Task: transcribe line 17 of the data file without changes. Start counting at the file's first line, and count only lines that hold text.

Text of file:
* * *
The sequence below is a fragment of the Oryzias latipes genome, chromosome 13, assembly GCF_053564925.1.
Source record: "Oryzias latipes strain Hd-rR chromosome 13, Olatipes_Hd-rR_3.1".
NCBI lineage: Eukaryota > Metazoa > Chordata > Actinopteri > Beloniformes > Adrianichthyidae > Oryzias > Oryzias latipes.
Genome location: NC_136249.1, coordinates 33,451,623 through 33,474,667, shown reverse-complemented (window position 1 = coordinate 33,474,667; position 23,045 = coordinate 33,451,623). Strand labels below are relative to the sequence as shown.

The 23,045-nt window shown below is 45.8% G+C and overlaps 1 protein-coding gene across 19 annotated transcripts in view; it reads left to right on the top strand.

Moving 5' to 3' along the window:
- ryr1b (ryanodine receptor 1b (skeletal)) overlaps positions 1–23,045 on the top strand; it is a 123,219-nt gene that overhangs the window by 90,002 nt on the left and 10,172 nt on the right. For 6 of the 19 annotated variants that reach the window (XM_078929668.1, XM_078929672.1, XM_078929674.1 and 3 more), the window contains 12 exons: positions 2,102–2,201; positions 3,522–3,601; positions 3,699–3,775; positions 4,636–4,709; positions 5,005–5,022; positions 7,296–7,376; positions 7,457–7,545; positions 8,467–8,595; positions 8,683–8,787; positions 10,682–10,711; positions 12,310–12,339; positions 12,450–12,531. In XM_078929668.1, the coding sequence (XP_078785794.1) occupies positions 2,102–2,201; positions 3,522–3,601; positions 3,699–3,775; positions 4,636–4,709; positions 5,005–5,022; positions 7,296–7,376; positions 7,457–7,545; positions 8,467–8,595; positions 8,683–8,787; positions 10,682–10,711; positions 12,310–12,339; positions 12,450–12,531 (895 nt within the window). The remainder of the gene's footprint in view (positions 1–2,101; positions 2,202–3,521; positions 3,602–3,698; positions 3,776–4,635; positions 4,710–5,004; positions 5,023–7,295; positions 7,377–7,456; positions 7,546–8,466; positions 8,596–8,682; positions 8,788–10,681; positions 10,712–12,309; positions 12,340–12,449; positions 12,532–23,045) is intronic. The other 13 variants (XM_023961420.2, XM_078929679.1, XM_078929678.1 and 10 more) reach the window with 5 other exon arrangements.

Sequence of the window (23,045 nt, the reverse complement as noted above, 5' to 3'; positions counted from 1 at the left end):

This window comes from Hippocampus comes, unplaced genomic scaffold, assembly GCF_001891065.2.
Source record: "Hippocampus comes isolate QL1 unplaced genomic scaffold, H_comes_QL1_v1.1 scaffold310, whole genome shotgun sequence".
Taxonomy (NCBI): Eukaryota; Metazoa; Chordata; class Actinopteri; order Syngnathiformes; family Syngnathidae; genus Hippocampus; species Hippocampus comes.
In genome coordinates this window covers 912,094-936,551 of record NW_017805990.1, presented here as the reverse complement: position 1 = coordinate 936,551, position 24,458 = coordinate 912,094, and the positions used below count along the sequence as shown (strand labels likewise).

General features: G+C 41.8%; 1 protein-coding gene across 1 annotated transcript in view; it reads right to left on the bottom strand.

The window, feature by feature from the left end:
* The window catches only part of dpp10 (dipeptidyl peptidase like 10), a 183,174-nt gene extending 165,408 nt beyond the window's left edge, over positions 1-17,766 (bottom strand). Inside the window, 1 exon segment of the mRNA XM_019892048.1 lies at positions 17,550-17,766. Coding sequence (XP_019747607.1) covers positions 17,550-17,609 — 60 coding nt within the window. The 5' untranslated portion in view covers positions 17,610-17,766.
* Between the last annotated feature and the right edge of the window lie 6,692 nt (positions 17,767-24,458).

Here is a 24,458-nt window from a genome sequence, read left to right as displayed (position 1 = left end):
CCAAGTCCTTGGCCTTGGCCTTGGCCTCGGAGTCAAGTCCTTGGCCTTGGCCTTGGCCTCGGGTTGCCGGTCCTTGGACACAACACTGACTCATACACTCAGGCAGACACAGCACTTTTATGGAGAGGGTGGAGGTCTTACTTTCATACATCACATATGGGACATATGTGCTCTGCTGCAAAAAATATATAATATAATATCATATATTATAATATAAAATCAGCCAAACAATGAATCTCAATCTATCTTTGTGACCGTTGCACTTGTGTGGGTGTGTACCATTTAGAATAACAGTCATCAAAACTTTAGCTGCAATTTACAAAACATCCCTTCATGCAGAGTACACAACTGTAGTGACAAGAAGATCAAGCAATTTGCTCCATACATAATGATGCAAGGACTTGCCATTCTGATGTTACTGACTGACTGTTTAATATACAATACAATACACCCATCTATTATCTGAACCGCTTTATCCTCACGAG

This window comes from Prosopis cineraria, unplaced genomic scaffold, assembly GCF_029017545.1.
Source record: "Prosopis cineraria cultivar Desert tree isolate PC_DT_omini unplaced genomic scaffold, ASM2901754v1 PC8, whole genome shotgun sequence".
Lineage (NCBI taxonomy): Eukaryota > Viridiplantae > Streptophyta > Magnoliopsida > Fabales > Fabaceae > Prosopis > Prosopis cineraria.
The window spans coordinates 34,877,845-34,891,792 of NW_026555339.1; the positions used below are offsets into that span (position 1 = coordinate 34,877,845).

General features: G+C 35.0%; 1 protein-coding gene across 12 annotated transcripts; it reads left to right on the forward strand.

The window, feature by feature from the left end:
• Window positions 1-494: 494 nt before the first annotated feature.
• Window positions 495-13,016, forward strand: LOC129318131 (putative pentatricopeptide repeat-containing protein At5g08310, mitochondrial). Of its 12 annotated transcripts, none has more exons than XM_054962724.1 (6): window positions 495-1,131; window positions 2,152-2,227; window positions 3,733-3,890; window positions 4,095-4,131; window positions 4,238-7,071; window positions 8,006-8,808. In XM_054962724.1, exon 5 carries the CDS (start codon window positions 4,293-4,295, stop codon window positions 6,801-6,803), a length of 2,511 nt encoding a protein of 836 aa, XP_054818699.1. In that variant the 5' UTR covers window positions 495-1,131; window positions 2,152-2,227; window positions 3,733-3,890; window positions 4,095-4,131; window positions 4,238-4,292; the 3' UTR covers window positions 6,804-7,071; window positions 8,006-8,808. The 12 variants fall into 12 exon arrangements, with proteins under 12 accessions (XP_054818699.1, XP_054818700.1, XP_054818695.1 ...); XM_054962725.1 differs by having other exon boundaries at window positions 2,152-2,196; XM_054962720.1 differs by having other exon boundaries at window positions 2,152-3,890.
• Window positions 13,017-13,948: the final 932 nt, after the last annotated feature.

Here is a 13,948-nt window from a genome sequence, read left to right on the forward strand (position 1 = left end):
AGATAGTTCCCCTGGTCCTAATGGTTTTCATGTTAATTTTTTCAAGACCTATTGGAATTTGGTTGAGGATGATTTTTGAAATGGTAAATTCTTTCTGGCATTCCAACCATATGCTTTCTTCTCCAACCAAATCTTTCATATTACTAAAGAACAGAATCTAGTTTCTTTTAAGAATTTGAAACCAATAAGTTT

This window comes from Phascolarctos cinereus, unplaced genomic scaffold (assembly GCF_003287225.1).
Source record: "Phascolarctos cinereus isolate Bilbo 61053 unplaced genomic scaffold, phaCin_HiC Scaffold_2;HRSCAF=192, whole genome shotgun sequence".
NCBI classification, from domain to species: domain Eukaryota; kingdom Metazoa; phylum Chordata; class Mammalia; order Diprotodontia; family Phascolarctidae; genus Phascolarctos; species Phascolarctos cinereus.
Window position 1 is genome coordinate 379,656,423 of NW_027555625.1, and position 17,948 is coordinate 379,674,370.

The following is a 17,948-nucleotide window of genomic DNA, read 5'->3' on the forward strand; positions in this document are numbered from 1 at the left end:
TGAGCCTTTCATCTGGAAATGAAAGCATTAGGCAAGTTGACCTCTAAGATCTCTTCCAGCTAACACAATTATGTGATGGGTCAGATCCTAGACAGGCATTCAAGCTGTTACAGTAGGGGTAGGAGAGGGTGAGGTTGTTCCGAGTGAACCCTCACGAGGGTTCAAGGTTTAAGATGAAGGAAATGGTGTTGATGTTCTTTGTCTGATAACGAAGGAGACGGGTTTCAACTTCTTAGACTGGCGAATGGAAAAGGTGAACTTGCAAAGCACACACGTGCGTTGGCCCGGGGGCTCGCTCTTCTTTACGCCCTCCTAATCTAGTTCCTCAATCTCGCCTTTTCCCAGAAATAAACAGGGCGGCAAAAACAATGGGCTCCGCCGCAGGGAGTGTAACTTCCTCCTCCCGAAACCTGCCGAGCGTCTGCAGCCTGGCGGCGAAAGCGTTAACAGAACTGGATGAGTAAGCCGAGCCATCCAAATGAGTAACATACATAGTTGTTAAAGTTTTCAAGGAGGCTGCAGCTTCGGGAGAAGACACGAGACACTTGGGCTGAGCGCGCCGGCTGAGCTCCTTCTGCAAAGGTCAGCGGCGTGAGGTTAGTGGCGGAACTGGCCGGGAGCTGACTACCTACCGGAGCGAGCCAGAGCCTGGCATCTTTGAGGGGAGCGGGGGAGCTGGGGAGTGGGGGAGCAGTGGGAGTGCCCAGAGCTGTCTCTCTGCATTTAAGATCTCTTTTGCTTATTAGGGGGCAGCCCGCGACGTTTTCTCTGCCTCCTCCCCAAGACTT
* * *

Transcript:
Here is a 24,458-nt window from a genome sequence, read left to right as displayed (position 1 = left end):